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Expat-ing Democracy

Dissidents, Technology, and Democratic Discourse in the Middle East

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Nir T. Boms

Taking Syria and Iran as case studies, this book explores how expatriate groups have used tools such as technology and new media to influence political discourse and to irrevocably alter the political dynamics both in their home countries and in the Middle East at large. Based on over 60 in-depth interviews with dissidents, expat leaders, journalists and researchers from Syria and Iran that were conducted both before and after the Arab Spring, the author examines the tripartite relationship between technology, dissent and democratization. This approach offers a unique perspective on contemporary geopolitics in the Middle East and considers possible scenarios for the future of the region.
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Chapter 4: Analysis

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This book attempts to analyze the influence of Information and Communication Technologies (ICT) on democratization and democracy discourse in the Middle East, with a focus on the work of expatriate groups who utilize ICT to advance political reforms and democratization discourse focused in Syria and Iran. As noted earlier, over 60 in-depth interviews were conducted during the Delphi and pre-Delphi process with relevant area experts, expat leaders, journalists and democratization activists.1 The research questions deal with the role and influence of ICT on the democratization discourse in the region; with the utilization of ICT by expat groups as a means of communicating messages; with the penetration, reception and influence of these messages; and with the framing of this expat effort as a “civil society” effort. The timing of the research immediately preceded the Arab Spring and hence, some of the statements described need to be understood with this timeframe in mind.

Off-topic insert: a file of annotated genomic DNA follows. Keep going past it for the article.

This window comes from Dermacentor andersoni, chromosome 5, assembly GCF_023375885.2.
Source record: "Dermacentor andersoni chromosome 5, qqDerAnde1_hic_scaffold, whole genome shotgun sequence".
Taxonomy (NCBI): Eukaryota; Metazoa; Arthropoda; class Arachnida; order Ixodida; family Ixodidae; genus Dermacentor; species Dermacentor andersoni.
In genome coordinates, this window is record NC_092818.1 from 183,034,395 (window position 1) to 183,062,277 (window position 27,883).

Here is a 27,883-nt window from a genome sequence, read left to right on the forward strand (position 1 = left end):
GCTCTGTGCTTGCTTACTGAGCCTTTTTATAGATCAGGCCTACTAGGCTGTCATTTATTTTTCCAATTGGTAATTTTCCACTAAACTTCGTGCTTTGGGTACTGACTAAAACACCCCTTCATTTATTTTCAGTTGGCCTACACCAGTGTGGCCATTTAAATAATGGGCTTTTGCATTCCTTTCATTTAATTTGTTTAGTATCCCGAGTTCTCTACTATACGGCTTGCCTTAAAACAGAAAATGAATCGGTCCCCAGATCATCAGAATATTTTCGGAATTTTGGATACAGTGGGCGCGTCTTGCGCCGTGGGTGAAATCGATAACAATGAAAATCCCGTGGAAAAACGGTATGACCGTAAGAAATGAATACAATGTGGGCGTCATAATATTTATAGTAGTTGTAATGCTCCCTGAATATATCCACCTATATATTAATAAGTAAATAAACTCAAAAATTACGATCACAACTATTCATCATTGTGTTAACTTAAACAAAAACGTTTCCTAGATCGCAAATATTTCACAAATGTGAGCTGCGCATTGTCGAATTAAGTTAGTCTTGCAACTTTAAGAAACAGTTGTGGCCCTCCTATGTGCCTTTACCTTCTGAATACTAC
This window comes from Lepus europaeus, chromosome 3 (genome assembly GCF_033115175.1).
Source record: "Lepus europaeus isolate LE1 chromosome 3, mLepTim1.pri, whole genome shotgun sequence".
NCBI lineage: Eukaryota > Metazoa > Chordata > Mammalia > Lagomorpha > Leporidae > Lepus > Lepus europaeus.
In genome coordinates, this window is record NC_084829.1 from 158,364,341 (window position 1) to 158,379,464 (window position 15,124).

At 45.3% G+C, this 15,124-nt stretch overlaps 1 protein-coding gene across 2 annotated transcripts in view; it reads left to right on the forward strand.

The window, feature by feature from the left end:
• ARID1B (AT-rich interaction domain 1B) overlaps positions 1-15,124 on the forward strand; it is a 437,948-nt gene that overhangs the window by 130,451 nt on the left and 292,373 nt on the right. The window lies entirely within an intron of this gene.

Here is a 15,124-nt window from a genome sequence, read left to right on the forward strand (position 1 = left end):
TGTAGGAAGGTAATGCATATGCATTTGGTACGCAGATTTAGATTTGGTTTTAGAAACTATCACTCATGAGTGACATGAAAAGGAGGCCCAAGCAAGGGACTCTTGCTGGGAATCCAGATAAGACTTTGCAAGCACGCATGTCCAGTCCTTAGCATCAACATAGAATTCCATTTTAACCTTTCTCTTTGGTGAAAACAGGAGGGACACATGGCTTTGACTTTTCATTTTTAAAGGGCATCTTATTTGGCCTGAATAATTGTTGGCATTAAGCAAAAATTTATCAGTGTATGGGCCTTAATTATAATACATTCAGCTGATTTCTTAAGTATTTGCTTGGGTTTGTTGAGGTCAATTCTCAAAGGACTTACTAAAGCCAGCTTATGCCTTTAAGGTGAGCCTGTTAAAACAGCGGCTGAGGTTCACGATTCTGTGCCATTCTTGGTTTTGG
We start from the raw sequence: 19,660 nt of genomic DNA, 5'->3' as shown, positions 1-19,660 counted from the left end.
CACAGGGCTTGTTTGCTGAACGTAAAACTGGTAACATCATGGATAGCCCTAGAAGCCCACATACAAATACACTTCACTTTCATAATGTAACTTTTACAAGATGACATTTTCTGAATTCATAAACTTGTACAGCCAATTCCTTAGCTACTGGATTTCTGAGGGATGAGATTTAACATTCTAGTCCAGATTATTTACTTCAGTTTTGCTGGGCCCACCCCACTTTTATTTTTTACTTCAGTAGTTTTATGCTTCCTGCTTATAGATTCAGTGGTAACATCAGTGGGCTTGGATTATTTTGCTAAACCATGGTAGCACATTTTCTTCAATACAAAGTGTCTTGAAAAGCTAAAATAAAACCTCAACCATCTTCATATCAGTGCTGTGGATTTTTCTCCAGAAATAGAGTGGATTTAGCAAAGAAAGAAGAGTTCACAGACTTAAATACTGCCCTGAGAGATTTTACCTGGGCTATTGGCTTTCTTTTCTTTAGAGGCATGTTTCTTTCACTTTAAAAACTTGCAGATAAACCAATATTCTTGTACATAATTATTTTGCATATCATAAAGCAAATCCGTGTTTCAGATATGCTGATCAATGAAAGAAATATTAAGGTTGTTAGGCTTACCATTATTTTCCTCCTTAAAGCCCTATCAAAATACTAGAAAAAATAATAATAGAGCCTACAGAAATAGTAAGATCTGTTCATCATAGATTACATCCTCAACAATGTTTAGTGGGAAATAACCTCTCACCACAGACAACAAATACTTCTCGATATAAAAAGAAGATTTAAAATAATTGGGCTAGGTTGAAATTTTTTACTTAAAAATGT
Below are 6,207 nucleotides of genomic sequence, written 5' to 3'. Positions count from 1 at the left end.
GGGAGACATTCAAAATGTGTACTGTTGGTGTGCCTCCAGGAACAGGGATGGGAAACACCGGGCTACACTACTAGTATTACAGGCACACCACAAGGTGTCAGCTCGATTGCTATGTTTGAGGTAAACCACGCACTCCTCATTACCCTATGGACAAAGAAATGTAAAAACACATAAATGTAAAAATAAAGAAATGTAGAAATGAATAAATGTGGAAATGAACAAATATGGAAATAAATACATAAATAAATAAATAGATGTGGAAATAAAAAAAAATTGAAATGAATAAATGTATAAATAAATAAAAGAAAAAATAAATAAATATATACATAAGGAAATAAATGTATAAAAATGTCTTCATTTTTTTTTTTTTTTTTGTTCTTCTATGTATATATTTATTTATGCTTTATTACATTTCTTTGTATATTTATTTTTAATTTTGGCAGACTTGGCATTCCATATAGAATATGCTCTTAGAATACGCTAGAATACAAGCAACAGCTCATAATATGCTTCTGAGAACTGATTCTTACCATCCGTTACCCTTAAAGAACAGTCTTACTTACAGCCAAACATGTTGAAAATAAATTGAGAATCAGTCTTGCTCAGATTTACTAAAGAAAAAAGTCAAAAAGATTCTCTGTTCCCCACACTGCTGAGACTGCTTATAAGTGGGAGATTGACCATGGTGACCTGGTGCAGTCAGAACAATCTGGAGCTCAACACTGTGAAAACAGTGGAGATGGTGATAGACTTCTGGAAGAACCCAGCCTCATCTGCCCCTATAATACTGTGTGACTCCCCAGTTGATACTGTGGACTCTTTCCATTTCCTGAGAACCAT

The following questions were asked:

The analysis below reflects the main findings gathered from the core Delphi process reflecting 50 in-depth interviews. ← 173 | 174 →

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